“VEGA INTL. Night School” by Neon Indian
VEGA INTL. Night School
[Mom + Pop/Popfrenzy]
“C’est la vie (Say the Casualties!),” the twelfth track on Neon Indian’s latest record is disguised as a cheesy yet feel-good Madonna-channeling 80s pop song. But at exactly a minute and forty-five seconds, a cartoonish drum beat interrupts the pace, and spirals into an unknown universe. The underwater and space warbles that were creeping in the background bloom into an almost chiptune, Mario-esque theme song before synth-pop brainchild Alan Palomo sings it back to the human world. Not only does this thrill propel throughout VEGA INTL. Night School‘s 50 minutes, but it also parallels Palomo’s musical career in taking unprecedented turns into the unfamiliar, fore fronting the internet’s most zealous chillwave sector since 2009.
The Italo-disco traces from Psychic Chasms still backbone the cyber-bred timbre, but Palomo hones his craft through masterful constraint and release. “Slumlord” uses a reoccurring buildup formula without losing its eccentric vigor. He two-steps with Daft Punk funk-ery in “The Glitzy Hive” and “Bozo,” while moonwalking with the ultraslick “Annie.” The night continues with a soul-bearing R&B bodyroll on “The Skorpio Magazine,” some Fripp-ian shreds on the proggy “Baby’s Eyes,” and then a glide onto the techno dancefloor on “Street Level.” Gumball machines, laser gun noises, spaceship noodlings, and world roots all pour into the huge melting pot, transforming into candy sweet synths with just the perfect amount of sweetness.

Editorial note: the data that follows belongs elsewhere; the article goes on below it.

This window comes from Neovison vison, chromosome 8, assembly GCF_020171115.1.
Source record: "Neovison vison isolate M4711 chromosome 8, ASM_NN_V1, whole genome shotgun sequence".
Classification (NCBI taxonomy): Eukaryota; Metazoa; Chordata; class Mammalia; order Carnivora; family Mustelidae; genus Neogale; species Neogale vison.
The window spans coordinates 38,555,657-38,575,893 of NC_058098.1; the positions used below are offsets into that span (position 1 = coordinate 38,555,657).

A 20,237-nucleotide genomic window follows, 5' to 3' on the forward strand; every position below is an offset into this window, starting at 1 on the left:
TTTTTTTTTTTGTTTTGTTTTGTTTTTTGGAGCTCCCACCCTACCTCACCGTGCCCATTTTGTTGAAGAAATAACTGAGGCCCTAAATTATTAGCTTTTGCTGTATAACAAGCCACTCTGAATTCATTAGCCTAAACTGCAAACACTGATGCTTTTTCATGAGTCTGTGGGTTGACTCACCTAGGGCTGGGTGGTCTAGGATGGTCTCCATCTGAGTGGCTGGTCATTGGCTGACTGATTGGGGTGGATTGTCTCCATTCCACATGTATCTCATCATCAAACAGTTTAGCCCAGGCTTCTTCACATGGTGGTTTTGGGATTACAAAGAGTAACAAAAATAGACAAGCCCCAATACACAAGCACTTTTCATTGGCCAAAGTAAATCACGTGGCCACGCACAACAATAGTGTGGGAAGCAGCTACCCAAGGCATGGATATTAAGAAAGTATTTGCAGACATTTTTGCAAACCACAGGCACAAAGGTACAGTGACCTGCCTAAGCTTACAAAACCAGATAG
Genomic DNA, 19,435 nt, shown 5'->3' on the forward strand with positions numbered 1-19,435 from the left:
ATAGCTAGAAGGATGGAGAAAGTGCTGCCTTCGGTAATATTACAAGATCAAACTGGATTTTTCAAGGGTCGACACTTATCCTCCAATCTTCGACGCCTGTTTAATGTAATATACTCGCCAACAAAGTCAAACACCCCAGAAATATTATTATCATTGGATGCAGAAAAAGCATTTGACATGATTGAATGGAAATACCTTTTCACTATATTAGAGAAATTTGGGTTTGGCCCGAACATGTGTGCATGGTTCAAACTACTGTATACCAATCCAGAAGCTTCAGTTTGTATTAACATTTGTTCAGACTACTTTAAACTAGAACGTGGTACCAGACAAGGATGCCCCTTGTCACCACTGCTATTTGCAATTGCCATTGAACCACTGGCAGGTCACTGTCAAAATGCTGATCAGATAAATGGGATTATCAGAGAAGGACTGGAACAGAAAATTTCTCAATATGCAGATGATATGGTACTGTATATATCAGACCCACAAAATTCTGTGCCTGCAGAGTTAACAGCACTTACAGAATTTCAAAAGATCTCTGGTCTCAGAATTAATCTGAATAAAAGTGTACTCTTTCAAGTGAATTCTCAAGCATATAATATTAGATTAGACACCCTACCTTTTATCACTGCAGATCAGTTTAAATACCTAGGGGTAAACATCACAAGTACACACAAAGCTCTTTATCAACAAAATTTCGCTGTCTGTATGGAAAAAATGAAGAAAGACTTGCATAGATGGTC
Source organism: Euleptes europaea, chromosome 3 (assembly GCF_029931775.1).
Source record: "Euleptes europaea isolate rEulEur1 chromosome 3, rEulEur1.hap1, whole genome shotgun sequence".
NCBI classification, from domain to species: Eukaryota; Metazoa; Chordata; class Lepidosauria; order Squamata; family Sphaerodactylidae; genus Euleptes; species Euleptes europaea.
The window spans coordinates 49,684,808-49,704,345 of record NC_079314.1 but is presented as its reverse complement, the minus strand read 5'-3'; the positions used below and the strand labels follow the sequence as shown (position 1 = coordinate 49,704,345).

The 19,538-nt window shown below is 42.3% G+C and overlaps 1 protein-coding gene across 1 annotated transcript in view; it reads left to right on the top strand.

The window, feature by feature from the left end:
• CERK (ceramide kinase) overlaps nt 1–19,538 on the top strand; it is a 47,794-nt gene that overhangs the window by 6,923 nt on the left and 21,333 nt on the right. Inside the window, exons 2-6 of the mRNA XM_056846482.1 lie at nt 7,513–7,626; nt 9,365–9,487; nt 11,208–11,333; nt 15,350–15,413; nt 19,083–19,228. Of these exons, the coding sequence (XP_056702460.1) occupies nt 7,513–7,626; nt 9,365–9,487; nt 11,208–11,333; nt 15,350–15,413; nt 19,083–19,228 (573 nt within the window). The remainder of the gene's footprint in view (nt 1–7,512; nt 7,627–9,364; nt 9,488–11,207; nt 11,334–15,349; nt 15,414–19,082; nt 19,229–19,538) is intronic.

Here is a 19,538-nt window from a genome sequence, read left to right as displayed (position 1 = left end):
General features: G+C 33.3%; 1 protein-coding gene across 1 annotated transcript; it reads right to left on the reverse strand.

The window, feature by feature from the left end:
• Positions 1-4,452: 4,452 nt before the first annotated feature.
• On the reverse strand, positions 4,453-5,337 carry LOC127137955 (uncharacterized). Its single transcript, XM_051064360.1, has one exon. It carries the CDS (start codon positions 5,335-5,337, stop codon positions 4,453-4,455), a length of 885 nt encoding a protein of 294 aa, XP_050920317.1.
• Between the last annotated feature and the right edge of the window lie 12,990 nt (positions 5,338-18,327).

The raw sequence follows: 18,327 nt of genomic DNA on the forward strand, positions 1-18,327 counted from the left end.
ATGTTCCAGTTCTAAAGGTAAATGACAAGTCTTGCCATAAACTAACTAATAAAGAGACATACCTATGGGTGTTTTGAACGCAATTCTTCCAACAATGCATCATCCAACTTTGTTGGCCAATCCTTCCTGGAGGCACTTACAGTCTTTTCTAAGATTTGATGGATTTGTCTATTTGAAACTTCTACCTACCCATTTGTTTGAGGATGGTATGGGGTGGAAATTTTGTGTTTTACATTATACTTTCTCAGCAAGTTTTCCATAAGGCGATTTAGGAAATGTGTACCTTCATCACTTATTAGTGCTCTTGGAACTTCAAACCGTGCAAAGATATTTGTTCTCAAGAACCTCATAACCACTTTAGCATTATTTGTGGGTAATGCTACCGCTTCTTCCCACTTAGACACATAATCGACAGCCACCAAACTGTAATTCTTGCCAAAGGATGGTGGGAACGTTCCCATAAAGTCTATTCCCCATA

VEGA INTL. makes Neon Indian’s brilliant former chillwave seem like a transitional teen phase. Whether or not it has reached its final form doesn’t matter to Palomo, as he keeps regenerating the aural sphere around him, leaving us desperate for another VIP pass to his retro-futuristic utopia.